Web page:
By Cameron Preston*
Tower Insurance Limited is the oldest and largest New Zealand-owned insurer.
It was formed on 1 October 1908 and as such has a somewhat unusual financial year end date of 30 September.
So in just under 3 weeks, Tower will be celebrating its 109th birthday.
But will it be the last?
Much has been written about the lead up to the situation Tower finds itself in today, which I shall not repeat here [refer to the timeline at the end of this article for more background].
I have previously provided my opinion on the genesis of Tower’s and indeed the insurance industry’s challenges.
But as 1 October 2017 approaches the question is, will it be B-Day or D-Day for Tower?
The latest information is not encouraging.
In May Tower’s half year update revealed that as at 30 September 2016 its estimated ‘open’ outstanding liability for 2010-11 Canterbury Earthquake claims was $149.1 million:
By 31 March 2017, some 6 months later, the same estimate had reduced only by $10 million to $139.5 million, reflecting an upward revision in the estimate of its outstanding Canterbury liability by its actuary.
This hit Tower’s bottom-line hard. When combined with a dispute with its reinsurer for $43.8 million and a dispute with EQC for $66.6 million, withdrawals from its emergency BNZ overdraft for cashflow purposes began.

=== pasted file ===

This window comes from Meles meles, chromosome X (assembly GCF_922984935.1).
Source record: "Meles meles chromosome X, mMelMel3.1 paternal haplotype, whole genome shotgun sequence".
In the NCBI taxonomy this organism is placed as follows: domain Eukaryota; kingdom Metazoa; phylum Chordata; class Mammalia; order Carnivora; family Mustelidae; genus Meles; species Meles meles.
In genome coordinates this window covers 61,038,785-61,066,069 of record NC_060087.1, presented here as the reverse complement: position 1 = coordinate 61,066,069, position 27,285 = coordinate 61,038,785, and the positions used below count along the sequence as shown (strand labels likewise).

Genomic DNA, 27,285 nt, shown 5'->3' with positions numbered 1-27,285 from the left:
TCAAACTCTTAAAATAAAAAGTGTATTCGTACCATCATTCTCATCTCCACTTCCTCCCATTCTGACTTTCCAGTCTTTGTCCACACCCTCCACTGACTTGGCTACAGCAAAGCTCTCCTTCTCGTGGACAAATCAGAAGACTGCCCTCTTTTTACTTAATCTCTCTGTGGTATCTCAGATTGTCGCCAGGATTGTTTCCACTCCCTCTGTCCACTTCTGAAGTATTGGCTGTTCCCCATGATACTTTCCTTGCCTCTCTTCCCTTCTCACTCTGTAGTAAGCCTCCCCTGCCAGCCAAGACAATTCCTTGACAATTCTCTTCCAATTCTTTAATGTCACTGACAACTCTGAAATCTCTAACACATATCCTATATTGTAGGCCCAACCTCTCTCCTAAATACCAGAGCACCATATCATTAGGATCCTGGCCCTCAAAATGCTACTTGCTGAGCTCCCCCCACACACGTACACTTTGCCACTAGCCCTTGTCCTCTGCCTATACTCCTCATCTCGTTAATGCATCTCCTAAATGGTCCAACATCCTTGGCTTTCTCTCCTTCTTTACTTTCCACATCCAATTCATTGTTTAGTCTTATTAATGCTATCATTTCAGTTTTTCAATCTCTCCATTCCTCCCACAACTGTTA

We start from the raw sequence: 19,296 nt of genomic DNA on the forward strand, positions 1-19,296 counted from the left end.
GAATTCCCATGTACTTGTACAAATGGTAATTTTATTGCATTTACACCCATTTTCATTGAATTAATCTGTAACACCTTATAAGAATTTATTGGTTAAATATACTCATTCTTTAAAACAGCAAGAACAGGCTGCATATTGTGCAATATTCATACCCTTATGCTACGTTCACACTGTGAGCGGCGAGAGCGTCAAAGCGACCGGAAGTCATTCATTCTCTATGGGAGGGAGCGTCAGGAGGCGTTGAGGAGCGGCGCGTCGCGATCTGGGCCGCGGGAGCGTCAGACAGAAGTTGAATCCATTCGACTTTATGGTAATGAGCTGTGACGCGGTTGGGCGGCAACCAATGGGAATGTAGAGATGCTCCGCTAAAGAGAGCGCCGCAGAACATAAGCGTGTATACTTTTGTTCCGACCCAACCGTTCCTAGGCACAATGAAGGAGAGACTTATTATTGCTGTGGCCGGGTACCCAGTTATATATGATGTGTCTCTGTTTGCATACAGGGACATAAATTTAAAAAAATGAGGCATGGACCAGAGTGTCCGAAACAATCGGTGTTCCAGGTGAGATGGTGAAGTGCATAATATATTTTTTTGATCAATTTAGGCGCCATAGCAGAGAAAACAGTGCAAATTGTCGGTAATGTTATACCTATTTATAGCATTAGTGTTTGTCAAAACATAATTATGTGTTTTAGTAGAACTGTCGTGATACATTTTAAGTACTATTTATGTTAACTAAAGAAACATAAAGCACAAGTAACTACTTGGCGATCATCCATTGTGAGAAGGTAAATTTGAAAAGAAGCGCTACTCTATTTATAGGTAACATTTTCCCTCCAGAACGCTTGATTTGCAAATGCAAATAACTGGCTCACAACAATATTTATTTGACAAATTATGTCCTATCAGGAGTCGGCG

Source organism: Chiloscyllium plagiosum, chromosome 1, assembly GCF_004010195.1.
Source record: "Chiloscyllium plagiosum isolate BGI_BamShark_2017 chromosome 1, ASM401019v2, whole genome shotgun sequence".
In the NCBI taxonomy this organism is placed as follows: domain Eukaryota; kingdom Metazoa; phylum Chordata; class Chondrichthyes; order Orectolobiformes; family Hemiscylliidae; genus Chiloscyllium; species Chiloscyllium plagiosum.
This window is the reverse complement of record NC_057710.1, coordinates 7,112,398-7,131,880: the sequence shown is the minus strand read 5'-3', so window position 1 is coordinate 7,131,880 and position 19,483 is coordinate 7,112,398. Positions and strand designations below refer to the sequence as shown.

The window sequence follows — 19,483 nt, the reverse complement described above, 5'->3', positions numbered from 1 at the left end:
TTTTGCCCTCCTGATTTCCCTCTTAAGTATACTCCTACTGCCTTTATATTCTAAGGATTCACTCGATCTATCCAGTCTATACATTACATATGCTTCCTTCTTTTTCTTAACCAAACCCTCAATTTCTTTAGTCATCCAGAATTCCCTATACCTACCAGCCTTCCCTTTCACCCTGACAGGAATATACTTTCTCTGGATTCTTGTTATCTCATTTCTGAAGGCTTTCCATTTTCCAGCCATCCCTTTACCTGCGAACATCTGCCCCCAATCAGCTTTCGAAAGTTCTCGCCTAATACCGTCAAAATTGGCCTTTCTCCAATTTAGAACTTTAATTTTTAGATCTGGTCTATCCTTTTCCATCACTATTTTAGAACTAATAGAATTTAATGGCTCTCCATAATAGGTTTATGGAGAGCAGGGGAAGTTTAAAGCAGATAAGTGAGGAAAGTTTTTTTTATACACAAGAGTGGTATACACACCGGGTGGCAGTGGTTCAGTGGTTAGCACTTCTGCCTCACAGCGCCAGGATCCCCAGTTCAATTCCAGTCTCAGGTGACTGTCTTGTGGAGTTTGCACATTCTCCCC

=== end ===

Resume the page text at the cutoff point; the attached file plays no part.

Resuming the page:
Anyone in business will tell you when you are tapping your emergency overdraft, don’t plan on holding a big birthday bash.
Then on 31 August 2017, Tower made a further disclosure to the NZX:
“Tower continues to make progress closing Canterbury claims…Deloitte, Tower’s appointed actuary, completed its quarterly update review in July for the period ending 30 June 2017. Deloitte’s review confirms Tower is progressing in line with expectations based on the prior half year review.”
Then last week a keen reader sent me a copy of Tower’s progress report.
The progress report contains a number of concerning issues.
1. Firstly the report shows the number of properties (not claims – properties can have multiple claims) that are being “litigated” or not. When put together with Tower’s earlier disclosed outstanding liabilities this shows the average cost of individual property settlements is continuing to increase dramatically:
2. Secondly the report shows that Tower’s Canterbury settlement staff are financially incentivised in two ways:
- 50% of their bonus relies on them settling as many claim as possible before D-Day – 30 September 2017; and
- The other 50% of their bonus relies on them settling as many properties as possible before D-Day for less than Tower’s own actuarial estimate.
The report shows that staff have no chance of getting bonus 1, as settlements appear to be hitting a wall:
But staff will make bonus 2 because they have managed to settle those fewer claims for less than Tower’s actuarial estimate:
So on 1 October 2017, while Tower’s staff will be opening their bonus cheques and helping themselves to an obligatory slice of birthday cake, Tower’s actuary will be poring over these latest progress stats.